Facial recognition is up and coming, but far from where it needs to be. It still relies on old hardware and requires certain conditions. Sounds good right? Well, if you can control the hardware and conditions, like inside an airport terminal, or at the sidewalk outside a government building, they work just fine for exposed faces.

4. The noise to signal ratio

Good news: What percentage of all the data they're gather do you think they're actually interested in? It's nowhere near as high as 0.0001%

The sheer volume of data is gargantuan... no, monumental... no, unfathomable... no, galactic! Yes, the amount of data is GALACTIC. Think of every fart joke on twitter, every racist youtube comment, every "Lol LeIk YoU KaRe aBot Mi tRbL dAy OMGWTFBBQ" post on the faces book, all screaming in your face while you try to find where John Doeson saved a draft email reading, "These reasons and more are why I will strike back against The West for its crimes against my people."

Noise data is being created every day, it's unstoppable. The more of it there is, the harder it is to sift through. No matter the computing power.

A computer that processes all data instantly using unicorns is still limited by the pipes that feed that computer data.

60 million people processing this data day and night would never catch up to real time, so there MUST be limits on what data is deemed important enough to process, therefore, there are places where (barring some true stupidity) your data will be ignored.

Bad news: ... ? I guess if that unicorn computer existed, we could worry about faster pipes, but that just means more noise, faster. It's hard to get around this, even with quantum computing.

As terrible as it sounds, all the useless data on the internet does actually have a use... Be sure to thank a racist youtube commenter.

5. Data packages not partnership

Good news: All accounts I've read have indicated daily full data exports or individual requests. This is likely a function of legal requirements. BB may be able to subpoena X information between Y and Z date, but it cannot enforce a partnership.

Full data exports are giant blobs of data that must be transmitted, entered, and processed before something can be done with them. This means more overhead, and more difficulty. More importantly, this means BB has to conform and contort to work with THE COMPANY'S systems.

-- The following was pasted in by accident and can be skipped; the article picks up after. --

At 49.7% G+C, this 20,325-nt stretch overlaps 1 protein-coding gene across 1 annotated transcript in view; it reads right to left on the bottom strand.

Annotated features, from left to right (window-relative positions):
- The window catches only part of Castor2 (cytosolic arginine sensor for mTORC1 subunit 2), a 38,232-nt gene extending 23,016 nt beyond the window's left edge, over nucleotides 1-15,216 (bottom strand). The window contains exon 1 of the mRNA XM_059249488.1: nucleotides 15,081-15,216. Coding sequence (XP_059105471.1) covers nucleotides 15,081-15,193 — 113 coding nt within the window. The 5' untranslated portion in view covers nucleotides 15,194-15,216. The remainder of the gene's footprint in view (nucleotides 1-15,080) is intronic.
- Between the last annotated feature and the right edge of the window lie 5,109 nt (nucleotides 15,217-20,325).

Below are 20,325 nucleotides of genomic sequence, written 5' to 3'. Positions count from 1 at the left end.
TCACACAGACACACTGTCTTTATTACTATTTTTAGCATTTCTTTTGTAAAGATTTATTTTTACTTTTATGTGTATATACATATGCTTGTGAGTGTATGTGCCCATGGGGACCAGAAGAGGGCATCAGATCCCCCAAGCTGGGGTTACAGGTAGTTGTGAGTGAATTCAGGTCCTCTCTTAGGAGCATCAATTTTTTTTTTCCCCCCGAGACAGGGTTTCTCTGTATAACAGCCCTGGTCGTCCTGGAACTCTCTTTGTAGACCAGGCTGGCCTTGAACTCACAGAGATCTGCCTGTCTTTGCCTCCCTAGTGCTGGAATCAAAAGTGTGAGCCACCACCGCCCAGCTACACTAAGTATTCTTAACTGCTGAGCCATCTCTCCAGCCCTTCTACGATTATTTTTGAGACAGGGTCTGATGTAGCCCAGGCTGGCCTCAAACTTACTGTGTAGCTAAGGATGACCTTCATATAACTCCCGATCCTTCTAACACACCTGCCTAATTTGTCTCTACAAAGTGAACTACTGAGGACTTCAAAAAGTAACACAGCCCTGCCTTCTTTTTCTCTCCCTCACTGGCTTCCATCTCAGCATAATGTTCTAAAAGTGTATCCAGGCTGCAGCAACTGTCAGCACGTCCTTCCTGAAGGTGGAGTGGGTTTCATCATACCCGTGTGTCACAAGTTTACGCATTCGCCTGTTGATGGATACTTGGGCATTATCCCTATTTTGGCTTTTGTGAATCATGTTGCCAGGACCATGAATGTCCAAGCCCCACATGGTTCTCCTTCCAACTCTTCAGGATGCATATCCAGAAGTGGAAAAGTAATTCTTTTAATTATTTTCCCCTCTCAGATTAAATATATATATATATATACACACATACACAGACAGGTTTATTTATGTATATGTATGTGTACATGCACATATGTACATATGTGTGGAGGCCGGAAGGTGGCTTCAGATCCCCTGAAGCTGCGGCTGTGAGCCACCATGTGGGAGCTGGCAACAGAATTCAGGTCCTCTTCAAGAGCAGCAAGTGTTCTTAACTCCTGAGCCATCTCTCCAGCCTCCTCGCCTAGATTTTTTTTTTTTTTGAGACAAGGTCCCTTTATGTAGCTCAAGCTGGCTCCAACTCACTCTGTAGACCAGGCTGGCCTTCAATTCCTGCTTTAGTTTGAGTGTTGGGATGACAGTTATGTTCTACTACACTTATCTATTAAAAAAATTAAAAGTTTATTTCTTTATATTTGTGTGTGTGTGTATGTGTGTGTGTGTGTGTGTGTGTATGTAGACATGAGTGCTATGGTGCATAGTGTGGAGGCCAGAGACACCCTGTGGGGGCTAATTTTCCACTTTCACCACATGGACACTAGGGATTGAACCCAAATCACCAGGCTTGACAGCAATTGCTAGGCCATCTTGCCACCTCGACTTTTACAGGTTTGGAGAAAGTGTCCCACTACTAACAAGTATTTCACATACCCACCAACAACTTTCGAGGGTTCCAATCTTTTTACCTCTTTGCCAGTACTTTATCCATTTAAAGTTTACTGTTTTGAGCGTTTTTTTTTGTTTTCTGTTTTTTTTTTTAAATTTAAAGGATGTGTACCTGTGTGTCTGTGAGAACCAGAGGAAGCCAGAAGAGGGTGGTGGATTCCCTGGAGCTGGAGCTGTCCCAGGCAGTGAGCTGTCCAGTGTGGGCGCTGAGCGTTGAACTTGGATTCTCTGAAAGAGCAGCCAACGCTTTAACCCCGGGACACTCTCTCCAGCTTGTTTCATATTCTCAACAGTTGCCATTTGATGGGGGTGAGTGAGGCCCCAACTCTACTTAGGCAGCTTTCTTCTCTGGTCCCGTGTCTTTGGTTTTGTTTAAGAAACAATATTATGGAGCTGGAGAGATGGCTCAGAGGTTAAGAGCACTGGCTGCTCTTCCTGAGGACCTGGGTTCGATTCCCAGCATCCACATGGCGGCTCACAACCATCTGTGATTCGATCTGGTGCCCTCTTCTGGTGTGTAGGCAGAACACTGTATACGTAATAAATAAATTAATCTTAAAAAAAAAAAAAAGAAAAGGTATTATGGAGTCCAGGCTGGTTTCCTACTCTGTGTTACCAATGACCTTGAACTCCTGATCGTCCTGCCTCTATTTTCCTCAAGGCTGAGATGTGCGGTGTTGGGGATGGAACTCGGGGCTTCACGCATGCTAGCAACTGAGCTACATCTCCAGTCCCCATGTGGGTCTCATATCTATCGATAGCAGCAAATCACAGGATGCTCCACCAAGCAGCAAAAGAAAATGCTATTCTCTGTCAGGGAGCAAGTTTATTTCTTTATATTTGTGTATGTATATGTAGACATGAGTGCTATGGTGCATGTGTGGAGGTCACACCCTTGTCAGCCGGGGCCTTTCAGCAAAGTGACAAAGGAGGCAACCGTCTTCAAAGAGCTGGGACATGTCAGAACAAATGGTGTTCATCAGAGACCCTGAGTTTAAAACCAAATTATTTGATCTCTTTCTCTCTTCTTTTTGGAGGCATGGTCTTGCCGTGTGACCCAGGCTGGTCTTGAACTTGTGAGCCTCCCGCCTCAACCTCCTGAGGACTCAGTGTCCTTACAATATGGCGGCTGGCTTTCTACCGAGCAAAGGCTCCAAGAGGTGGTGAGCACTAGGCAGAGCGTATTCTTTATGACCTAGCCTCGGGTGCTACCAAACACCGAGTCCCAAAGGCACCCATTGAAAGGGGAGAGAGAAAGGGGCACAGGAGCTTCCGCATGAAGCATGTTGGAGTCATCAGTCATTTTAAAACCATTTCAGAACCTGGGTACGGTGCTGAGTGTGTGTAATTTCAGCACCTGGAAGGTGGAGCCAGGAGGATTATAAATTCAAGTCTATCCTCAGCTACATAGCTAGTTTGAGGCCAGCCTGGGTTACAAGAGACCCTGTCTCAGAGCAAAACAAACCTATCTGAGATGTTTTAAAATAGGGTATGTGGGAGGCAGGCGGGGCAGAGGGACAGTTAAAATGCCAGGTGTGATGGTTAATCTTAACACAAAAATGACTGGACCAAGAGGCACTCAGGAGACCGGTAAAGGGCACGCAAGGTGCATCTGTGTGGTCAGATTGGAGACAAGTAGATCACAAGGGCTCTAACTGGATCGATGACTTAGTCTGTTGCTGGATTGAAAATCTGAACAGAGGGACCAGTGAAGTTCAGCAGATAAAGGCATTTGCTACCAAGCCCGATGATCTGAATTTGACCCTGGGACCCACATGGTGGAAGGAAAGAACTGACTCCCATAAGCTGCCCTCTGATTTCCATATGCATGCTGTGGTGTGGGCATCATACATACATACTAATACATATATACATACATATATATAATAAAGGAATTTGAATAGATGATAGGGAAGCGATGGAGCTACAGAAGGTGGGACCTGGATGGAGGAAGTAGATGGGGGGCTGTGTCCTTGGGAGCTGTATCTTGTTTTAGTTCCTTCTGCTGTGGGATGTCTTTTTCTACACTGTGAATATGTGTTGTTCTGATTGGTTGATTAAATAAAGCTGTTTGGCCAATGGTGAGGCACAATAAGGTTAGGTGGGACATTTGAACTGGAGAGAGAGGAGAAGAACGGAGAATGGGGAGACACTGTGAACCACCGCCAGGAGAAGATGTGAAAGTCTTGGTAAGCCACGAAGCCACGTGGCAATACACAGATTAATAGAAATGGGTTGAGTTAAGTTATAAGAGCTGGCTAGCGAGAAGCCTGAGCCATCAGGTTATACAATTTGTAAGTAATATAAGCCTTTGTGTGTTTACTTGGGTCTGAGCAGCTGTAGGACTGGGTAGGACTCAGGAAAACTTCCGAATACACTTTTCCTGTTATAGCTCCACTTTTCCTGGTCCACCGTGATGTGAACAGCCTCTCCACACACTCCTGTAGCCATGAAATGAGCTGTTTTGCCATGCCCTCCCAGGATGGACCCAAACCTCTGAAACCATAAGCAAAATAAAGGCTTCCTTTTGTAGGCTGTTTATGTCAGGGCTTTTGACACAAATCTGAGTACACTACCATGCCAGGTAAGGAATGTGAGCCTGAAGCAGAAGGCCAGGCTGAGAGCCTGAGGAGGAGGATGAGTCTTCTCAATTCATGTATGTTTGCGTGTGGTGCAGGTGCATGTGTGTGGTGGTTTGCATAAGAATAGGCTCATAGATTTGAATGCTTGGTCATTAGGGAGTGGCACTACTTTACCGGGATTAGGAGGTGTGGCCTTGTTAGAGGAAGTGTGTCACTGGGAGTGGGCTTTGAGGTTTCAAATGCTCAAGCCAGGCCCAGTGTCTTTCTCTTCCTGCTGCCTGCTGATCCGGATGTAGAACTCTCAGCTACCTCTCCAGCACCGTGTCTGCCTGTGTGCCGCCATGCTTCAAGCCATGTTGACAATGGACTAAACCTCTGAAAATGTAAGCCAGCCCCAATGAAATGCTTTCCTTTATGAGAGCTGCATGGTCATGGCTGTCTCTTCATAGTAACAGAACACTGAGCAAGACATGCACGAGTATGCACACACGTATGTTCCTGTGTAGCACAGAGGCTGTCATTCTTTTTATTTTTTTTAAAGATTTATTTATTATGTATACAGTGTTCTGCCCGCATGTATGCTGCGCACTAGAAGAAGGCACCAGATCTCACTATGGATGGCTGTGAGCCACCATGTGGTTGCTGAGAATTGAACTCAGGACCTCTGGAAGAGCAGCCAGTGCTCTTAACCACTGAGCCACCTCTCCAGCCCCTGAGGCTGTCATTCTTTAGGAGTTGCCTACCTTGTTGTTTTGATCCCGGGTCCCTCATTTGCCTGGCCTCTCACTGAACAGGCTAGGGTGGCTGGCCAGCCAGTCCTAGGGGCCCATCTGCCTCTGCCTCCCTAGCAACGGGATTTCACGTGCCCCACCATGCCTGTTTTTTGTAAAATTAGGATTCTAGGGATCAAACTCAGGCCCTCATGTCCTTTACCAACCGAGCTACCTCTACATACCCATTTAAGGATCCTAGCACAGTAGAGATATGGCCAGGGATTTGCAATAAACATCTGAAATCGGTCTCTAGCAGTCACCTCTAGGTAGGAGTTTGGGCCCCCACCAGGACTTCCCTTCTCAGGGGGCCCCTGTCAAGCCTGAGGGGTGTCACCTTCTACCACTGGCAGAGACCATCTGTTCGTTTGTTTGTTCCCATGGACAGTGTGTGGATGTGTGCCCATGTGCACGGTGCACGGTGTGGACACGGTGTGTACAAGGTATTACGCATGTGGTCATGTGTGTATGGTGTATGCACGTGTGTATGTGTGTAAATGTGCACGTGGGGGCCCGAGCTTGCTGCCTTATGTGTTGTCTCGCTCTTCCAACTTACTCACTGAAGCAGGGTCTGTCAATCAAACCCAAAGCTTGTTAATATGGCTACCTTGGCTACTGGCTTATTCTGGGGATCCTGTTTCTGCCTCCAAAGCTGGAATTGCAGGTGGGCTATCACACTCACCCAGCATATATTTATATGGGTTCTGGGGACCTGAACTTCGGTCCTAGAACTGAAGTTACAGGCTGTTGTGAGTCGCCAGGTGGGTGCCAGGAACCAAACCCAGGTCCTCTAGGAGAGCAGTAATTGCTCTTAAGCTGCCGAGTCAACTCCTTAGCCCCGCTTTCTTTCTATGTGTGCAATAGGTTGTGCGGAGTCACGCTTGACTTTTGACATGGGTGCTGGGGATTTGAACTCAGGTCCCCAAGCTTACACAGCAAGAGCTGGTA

That means this data is not optimized, is subject to the company's limitations, and is affected by the company's data storage processes.

Your gmail notes how much free space you have available. What happens if you have 4 GB available, upload a 3.9 GB file of your manifesto (padded with 1080p recordings of bloggers farting into vents), then delete it, and upload a 3.9 GB file of 1080p recordings of paint drying? Does google "delete" the first 3.9 GB file, but secretly stores it forever? Good question.

Blogger keeps a history of posts I've made and drafts I've saved. If I delete a post, might Blogger keep it considering it's so small? Maybe. Multiply that by the tens of millions of users deleting posts every day, and there starts to be a serious cost to Blogger. But lets assume for a moment that they do.

What if I'm actively writing a post, and it's auto saving as I type, and I write "That's why we should kill the president and enforce sharia law" then erase it, and continue normally? Does blogger save all the iterations of my draft posts as they're automatically saved? Pretty unlikely. Maybe just the changes? But that requires more processing power to compare.

What if I delete my blog? Seems pretty likely that blogger might store the whole of my blog for some time in case I change my mind, or if BB requests the information I'm clearly trying to hide. But what if I overwrite ALL my blog posts with random bits of a book I downloaded from Project Gutenberg, THEN delete my blog?

Now you're thinking laterally!

Bad news: The real danger is data partnerships. This would be BB commanding all the company's data, in real time, be forwarded to them, in their own format, for processing. This is 100% connectivity from the company to BB. It eliminates thousands of man-hours, adds an instant update of all changes (ALL not just what the company keeps at the end of the day), and becomes limited only by processing power (which will become unlimited when they figure out that whole unicorn/CPU interface).